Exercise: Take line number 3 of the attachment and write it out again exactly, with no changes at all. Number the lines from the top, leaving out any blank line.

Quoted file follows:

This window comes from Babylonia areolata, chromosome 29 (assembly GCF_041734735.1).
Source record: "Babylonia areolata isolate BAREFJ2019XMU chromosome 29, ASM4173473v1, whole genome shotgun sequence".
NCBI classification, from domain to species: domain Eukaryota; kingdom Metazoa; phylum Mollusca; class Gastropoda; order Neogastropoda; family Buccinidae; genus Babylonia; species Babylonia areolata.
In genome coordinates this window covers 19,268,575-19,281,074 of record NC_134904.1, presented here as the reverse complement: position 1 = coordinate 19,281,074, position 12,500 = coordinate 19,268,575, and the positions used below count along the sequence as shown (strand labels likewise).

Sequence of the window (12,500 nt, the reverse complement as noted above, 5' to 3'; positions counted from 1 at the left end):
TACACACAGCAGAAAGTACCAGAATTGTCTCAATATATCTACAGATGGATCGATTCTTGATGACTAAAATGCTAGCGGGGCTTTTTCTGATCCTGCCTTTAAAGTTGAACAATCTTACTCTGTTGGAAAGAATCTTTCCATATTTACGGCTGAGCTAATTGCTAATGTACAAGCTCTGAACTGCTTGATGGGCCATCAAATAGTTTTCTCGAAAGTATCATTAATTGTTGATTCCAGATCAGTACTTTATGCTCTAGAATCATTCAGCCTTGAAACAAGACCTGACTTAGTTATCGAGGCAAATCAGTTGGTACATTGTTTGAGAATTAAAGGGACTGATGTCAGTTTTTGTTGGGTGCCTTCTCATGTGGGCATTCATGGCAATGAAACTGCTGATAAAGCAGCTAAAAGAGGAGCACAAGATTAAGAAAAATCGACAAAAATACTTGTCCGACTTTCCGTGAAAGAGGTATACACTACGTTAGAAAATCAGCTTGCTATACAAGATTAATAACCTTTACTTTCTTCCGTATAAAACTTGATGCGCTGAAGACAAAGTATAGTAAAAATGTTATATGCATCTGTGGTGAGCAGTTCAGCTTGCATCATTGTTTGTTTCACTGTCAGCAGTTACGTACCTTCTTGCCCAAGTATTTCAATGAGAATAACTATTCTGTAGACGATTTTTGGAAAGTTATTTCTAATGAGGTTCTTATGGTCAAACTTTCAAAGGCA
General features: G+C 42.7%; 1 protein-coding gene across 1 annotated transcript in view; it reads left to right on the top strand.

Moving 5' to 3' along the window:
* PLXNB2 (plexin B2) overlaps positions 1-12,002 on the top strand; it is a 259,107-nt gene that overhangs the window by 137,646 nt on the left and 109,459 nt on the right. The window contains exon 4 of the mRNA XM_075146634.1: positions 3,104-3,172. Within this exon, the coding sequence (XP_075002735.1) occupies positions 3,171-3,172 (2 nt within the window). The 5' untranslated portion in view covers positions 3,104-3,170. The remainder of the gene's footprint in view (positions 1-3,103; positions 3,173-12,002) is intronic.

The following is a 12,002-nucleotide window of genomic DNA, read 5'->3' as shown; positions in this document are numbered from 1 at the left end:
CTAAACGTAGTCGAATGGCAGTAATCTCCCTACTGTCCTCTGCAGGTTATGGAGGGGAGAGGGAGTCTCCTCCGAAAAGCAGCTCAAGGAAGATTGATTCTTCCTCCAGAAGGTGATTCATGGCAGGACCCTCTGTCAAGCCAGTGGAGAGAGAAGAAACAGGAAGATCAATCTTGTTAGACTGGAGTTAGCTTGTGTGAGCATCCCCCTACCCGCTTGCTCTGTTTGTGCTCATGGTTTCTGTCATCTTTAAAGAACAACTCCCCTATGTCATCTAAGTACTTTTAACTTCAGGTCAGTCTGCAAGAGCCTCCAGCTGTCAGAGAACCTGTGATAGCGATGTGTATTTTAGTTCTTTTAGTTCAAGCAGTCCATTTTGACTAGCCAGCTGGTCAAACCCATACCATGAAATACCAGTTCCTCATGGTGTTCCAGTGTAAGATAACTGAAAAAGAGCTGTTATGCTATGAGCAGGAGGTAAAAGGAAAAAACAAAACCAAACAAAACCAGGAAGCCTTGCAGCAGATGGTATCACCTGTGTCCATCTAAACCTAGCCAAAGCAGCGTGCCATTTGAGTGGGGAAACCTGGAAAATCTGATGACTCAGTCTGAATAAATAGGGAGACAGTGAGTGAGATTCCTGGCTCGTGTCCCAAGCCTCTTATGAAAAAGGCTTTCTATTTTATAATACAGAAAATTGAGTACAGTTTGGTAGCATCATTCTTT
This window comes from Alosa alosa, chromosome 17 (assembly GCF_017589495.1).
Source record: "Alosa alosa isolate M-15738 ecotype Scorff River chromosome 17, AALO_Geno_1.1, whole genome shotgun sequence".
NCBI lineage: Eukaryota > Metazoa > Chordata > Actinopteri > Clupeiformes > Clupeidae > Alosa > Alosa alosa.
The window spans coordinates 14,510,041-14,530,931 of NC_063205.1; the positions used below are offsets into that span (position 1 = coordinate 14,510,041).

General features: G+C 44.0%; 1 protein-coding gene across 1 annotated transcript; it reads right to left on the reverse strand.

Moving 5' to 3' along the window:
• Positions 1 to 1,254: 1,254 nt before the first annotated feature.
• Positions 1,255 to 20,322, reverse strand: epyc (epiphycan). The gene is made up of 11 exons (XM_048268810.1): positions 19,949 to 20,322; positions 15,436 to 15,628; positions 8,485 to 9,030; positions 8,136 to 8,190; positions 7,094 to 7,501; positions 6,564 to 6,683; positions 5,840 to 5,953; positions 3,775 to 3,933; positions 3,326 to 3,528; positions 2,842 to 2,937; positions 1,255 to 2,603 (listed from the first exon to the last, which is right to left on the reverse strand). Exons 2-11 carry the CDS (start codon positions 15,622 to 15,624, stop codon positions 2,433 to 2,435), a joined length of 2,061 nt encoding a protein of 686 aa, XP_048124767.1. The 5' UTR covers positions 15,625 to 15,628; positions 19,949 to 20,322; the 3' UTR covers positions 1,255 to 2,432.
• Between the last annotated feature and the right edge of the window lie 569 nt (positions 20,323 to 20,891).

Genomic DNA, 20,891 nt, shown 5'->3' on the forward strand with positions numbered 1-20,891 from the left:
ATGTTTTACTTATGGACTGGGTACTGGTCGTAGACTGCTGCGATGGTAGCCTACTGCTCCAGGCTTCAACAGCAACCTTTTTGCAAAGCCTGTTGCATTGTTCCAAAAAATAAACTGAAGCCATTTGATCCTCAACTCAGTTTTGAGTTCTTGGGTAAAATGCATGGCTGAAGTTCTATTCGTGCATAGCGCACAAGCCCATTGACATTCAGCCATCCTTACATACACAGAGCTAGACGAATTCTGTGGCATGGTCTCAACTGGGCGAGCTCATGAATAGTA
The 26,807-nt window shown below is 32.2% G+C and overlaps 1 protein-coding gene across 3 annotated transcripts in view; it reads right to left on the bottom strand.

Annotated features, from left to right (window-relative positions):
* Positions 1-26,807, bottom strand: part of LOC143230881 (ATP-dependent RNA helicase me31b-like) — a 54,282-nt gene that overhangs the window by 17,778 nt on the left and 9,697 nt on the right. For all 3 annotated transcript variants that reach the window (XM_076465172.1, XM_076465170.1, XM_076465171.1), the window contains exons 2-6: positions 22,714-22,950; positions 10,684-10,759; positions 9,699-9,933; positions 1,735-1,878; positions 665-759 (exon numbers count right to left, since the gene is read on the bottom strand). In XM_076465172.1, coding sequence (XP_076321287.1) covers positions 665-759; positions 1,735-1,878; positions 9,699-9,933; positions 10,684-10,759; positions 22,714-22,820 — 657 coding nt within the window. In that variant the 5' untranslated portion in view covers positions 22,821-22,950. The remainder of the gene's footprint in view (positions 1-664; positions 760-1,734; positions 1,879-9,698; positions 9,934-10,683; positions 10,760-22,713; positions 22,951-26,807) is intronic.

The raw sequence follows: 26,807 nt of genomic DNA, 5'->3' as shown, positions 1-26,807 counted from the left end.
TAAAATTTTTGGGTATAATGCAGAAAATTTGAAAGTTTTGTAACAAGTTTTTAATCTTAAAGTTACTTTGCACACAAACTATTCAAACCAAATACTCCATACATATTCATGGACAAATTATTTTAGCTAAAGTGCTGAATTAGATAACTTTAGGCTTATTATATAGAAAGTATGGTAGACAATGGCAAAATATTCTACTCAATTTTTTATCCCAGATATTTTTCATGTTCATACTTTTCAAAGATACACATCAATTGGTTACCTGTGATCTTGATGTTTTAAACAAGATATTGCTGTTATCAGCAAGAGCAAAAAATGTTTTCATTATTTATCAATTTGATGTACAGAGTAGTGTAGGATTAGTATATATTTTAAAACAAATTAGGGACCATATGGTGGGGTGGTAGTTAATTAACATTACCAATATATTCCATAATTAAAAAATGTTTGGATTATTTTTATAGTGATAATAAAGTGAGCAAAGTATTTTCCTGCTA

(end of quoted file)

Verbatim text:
NCBI classification, from domain to species: domain Eukaryota; kingdom Metazoa; phylum Mollusca; class Gastropoda; order Neogastropoda; family Buccinidae; genus Babylonia; species Babylonia areolata.